Focusing on “Next Practice”
I spent two days this week attending the London West Regional SIM (System Implementation and Monitoring) sessions. As is often the case, the conversation and debate at these sessions had a direct parallel with our work with integrating technology.
My team spent the first day of the meeting pondering school and system monitoring, and what it looks like when it is done well. The same as when we have this conversation about technology integration, the goal always seems a long way off, and the route to get there paved with hurdles and uncertainty. For the most part, these conversations lead to participants trying to define “best practice”. The work of Steven Katz is an essential anchor to conversations like this, as “best practice” really shouldn’t be how we define a plan, rather focusing on “next practice” to make the steps more manageable and to ensure that at every step of the process we are acting upon what we learn, rather than continuing to pursue a “best practice” vision devised at a time when we knew less about the work. The second day of our meetings was a lot more introspective and focused on the question of “what will I do next now that I know this?”. This allowed my team the chance to turn our lofty conversations into a realistic, focused next step. The continuum of “next practices” will take us to our “best practice”.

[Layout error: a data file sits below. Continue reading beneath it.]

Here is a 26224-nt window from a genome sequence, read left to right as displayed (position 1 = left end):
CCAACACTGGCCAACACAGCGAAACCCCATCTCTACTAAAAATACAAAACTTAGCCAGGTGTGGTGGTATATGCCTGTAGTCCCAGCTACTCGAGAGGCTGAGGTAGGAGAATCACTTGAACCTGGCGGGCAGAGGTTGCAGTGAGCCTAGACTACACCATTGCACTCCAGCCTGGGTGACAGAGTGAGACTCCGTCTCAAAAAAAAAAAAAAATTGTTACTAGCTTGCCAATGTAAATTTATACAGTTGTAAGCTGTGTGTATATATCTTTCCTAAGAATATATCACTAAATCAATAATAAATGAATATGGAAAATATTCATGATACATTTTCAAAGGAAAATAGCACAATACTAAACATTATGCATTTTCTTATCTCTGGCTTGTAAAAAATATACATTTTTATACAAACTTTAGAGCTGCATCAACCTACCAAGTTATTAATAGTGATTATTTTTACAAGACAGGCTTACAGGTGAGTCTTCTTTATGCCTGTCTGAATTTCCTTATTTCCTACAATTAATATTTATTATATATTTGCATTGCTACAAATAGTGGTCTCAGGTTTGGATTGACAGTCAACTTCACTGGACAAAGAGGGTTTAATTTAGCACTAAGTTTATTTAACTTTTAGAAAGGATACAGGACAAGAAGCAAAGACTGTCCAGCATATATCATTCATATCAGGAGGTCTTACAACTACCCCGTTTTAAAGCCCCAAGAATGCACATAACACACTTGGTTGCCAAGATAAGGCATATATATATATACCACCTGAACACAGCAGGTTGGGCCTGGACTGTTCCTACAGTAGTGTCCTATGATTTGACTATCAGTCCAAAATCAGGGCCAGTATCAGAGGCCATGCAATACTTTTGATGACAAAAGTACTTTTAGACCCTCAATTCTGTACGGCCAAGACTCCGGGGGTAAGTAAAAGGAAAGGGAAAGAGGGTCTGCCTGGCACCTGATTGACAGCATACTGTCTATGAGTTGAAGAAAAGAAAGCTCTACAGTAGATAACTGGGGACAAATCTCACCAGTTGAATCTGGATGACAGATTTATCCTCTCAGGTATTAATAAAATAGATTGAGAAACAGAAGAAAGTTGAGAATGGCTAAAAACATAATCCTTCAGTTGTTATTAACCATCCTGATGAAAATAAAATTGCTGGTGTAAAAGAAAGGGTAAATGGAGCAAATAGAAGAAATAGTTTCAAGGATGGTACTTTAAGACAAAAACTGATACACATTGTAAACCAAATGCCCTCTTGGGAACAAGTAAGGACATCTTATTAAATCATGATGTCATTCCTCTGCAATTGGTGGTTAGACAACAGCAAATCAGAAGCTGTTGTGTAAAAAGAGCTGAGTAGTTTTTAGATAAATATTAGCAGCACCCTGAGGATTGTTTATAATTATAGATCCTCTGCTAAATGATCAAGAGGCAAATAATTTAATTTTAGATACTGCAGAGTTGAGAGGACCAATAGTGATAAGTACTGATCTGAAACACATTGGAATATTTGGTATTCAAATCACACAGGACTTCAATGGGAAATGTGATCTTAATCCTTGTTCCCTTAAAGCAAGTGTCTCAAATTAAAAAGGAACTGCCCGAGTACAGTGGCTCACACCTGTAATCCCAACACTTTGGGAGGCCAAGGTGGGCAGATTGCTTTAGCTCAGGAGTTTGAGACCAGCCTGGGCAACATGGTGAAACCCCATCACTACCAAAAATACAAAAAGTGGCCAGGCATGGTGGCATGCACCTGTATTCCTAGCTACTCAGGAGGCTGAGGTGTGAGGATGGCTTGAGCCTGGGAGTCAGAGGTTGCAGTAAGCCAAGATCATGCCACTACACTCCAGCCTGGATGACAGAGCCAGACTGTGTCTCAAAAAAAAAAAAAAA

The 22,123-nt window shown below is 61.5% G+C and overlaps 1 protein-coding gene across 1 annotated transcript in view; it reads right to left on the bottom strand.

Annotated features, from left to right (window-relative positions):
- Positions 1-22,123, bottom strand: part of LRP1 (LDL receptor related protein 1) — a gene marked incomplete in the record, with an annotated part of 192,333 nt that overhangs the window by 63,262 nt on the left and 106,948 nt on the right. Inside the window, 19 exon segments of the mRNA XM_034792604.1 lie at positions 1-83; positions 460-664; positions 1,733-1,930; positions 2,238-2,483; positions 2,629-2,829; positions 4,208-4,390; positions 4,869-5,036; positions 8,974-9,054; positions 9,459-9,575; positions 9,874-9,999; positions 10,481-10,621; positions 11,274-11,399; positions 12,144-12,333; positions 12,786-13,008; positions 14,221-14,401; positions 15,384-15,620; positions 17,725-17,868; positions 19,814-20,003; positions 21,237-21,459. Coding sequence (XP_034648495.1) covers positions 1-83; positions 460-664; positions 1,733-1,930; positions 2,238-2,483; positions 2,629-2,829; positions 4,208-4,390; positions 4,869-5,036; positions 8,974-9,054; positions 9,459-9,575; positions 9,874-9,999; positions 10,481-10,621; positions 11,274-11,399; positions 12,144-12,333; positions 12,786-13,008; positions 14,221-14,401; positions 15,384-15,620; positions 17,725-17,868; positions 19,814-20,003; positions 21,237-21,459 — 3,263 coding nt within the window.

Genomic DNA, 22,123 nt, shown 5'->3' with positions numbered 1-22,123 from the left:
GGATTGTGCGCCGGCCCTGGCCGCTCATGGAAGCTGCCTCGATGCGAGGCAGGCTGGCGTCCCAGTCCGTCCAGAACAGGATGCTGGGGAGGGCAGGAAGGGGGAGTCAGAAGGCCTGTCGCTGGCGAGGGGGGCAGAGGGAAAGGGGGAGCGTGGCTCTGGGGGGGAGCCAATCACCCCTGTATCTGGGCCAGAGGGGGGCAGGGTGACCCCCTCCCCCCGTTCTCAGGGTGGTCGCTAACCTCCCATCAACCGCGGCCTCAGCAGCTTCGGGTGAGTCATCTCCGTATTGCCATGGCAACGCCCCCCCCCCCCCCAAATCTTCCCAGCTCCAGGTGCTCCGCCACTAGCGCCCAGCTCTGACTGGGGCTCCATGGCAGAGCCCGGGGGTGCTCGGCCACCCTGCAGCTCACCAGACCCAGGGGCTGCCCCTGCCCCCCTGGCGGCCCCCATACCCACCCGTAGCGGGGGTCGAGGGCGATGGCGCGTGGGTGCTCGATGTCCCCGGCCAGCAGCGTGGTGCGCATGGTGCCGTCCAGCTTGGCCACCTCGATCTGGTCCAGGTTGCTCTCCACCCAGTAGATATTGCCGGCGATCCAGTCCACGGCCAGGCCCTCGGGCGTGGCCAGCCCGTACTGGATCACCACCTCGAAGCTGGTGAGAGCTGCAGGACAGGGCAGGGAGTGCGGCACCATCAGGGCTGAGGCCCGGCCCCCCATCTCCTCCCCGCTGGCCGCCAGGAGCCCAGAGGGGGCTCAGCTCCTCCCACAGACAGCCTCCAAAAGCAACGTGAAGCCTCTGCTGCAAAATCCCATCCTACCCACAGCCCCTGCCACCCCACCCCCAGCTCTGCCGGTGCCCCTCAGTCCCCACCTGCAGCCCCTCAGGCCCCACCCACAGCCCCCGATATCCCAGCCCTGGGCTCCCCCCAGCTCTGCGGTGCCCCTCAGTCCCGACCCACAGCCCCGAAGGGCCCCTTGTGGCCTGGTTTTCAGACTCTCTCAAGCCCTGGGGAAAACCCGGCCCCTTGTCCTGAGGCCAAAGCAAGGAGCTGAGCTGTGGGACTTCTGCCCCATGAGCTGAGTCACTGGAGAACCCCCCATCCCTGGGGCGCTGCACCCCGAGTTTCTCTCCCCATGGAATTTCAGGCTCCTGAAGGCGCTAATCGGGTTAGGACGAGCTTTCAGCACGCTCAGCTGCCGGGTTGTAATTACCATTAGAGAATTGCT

The link I made throughout this was to technology use in the classroom. People always ask for examples of where things are “done well”. What is the impact of the classrooms, schools, or practices that we showcase? Do we sometimes hold up examples of “best practice” for people to aspire to and set the bar too high? Instead of encouraging people to visit places “where things are being done well”, should we be encouraging them to visit places where “we are learning about…”? Our choice of language is powerful, and as much as visiting other classrooms or schools can be inspirational, it can equally be intimidating. Do we focus on “best practice” rather than “next practice”, and if so does that set a standard to aspire to or make success seem so far away as to be unobtainable?
At the end of the second day, my team left with a very clear next step in the work that we do. There is an overall goal of being better at monitoring our work, but we are going to focus on our “next practice” rather than trying to define the “best practice”. Once we have done this, we will know a little more and then look again at our “next practice”. One day we will reflect on how far we have come and realize we have achieved what we set out to do, but until then we need to keep focusing on what we will do next rather than what we will do ultimately. There is a valuable lesson in this for all learning, and for leading and participating in change – a commitment to a cycle of continuous, incremental learning and reflection will get you further than aspiring to a lofty goal and trying to achieve it all at once.